How to Tell When it's Time to Cut Bait
When a collaboration or partnership clicks, the whole becomes greater than the sum of the parts. Some amazing art can be created. Sometimes, things go horribly awry. It is incredibly hard to tell how bad things really are when you are in the middle of things. Before settling down, you should spend some time "dating" to see if a partnership or collaboration is a love connection. Work on a limited project with your potential collaborators, and evaluate the experience from a safe distance before committing further.
Hopefully, this list will help you recognize the signs of a bad creative relationship so that you can move on and find your perfect match. Or, if you have settled down, perhaps it will help you resist doubling down on a partnership that's driving you nuts.
1. SANDBAGGING. Important information is being withheld. One of your collaborators knows something you don't, and in order to gain some advantage over you, he keeps you in the dark. If you are being sandbagged, you are not in a healthy relationship; you are connected to someone who is actively working against you in a passive-aggressive, underhanded way.
This is reason enough to pack it in and hit the road. This is a basic trust issue. If your partner or collaborators are doing this to you, run.
2. STATED MISSION VS. THE ACTUAL ACTIVITIES. This is not the same as making an honest attempt and failing. No, this is saying one thing and doing another. For instance the stated goal is to develop new material, but the group only seems interested in producing published plays that will showcase the actors.
We all have our wild hares to chase, but when things get wildly out of phase and most of the time, something more serious is at hand.
3. YOUR GOALS VS. THE GOALS OF YOUR COLLABORATORS. This is a big one, yet it's strangely easy to miss. It's really a "no harm, no foul" situation -- you're just not all on the same page. You want to create spontaneous happenings in public, someone else wants to produce Shakespeare in the park, and a third person wants to produce her one-woman show in a North Hollywood storefront theater.
This can lead to "No, but ..." brainstorming, as opposed to "Yes, and ...." Every idea thrown out is immediately shot down by someone who's just not on the same page with you. You're planning a garden salad, he's planning to change the oil in his Buick Skylark. "Carrots!" "No, Pennzoil 10W30!" "No, celery!" "No, Fram HM3887A oil filter!" If it feels like you're speaking a different language than your collaborator, you probably are.
4. ALL STICK, NO CARROT. Sometimes we need enforcement to get things done. The enforcement of a deadline, for instance. If you are in a creative relationship that is all enforcement and no positive reinforcement (e.g. rewards, opportunities, a simple "thank you"), you are most likely dealing with someone who gets off on pushing other people around. The world is too vast, and creative opportunities too ample to remain attached to a bruiser who'd rather smack you than pat you on the back.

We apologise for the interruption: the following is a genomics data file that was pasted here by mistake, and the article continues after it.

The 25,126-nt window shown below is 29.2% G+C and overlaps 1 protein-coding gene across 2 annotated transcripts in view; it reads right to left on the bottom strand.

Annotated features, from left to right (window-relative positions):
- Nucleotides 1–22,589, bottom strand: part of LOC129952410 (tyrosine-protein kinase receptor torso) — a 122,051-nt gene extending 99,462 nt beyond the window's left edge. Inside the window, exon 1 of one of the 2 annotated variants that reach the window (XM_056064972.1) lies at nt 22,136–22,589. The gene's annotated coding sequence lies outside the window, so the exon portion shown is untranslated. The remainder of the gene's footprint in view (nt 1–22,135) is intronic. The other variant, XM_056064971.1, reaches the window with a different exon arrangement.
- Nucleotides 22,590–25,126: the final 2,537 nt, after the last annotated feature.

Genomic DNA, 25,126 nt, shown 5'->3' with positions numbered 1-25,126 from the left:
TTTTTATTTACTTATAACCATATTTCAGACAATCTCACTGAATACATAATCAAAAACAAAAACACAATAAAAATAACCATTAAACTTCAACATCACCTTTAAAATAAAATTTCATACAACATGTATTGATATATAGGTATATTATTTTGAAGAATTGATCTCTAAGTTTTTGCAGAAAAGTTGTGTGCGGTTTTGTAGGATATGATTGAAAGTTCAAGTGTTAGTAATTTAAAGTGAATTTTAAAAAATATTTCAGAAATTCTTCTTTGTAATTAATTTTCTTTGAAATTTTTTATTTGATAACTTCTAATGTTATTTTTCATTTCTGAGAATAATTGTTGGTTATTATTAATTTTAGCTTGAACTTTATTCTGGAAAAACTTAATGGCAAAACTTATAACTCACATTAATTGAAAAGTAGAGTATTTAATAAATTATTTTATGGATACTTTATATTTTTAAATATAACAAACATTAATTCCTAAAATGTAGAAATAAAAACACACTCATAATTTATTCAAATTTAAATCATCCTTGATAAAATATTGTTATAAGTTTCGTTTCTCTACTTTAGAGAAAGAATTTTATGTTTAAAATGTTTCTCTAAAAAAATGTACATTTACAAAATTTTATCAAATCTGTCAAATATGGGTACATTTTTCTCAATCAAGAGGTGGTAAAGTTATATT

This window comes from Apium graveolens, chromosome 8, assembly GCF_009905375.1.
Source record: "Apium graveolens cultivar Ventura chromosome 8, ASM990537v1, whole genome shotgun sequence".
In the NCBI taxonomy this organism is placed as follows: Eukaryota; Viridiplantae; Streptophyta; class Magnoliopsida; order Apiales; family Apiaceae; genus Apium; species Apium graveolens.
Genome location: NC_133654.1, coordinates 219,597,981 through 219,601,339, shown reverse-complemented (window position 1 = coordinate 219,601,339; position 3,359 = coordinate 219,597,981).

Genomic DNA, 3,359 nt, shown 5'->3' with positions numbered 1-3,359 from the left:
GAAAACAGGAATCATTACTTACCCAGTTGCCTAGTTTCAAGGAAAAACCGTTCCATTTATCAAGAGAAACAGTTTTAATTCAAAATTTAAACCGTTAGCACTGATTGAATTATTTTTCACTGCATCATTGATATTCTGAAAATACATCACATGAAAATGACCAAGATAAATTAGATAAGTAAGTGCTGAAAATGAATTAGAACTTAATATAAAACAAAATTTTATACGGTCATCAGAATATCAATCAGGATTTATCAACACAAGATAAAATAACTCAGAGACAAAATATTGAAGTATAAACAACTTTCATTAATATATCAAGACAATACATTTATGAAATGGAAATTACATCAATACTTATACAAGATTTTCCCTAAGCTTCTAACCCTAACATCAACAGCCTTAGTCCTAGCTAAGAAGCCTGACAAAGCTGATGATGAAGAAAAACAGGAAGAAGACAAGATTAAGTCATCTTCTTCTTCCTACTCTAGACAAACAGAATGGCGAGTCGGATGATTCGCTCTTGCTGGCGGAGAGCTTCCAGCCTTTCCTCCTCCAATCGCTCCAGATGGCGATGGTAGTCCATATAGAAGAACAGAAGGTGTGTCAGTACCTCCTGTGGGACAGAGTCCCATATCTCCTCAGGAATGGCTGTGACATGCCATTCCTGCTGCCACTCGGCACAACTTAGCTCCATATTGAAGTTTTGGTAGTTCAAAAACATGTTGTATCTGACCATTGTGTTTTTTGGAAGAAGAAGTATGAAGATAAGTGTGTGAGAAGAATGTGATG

5. FOCUSING ON BLAME RATHER THAN PRODUCTION. Ever have one of those meetings where you deviate wildly off of the agenda and into finger-pointing territory? Any hope for productivity flies out the window and you spend the next hour rehashing things that went astray -- rehashing without any attempt to actually learn from those mistakes. Nope, it's much more fun to tell a person, "You're wrong!"
This gets really sick when it becomes a proactive attempt to catch you out on something. To actually manipulate you into an unintentional lie or misstep; a game of "GOTCHA!"
6. FREQUENT CLASHES, ESPECIALLY OF A PERSONAL NATURE. This is an extension of the above, and it deserves its own bullet. There's blaming others for things that have gone wrong, and then there's taking personal potshots at them. If it's happening, again, the person you're dealing with is actively working against you. Nothing good can come of that relationship. Run.
7. DRUDGERY. Finally, if you're just plain miserable, cut bait and move on.
It can be tough. There's this thing called "The Sunk Cost Bias." There's a great article about it here. The short version is, it's damned hard to step away from something you've invested in. For some reason it feels "better" to keep doubling down on a bad hand than to simply fold. This is what Buddha meant when he said "The origin of suffering is attachment."
To paraphrase Walt Whitman, you are large; you contain multitudes. Don't let anyone sell you on the idea that leaving a messed-up relationship will in anyway hinder your ability to create. Instead, remember the sage words of Bobcat Goldthwait:
Work with your friends. Avoid chasing fame or money. Just do what you want to do, when and how you want to do it. And if it’s not making you happy, quit. Quit hard, and quit often. Eventually you’ll end up somewhere that you never want to leave.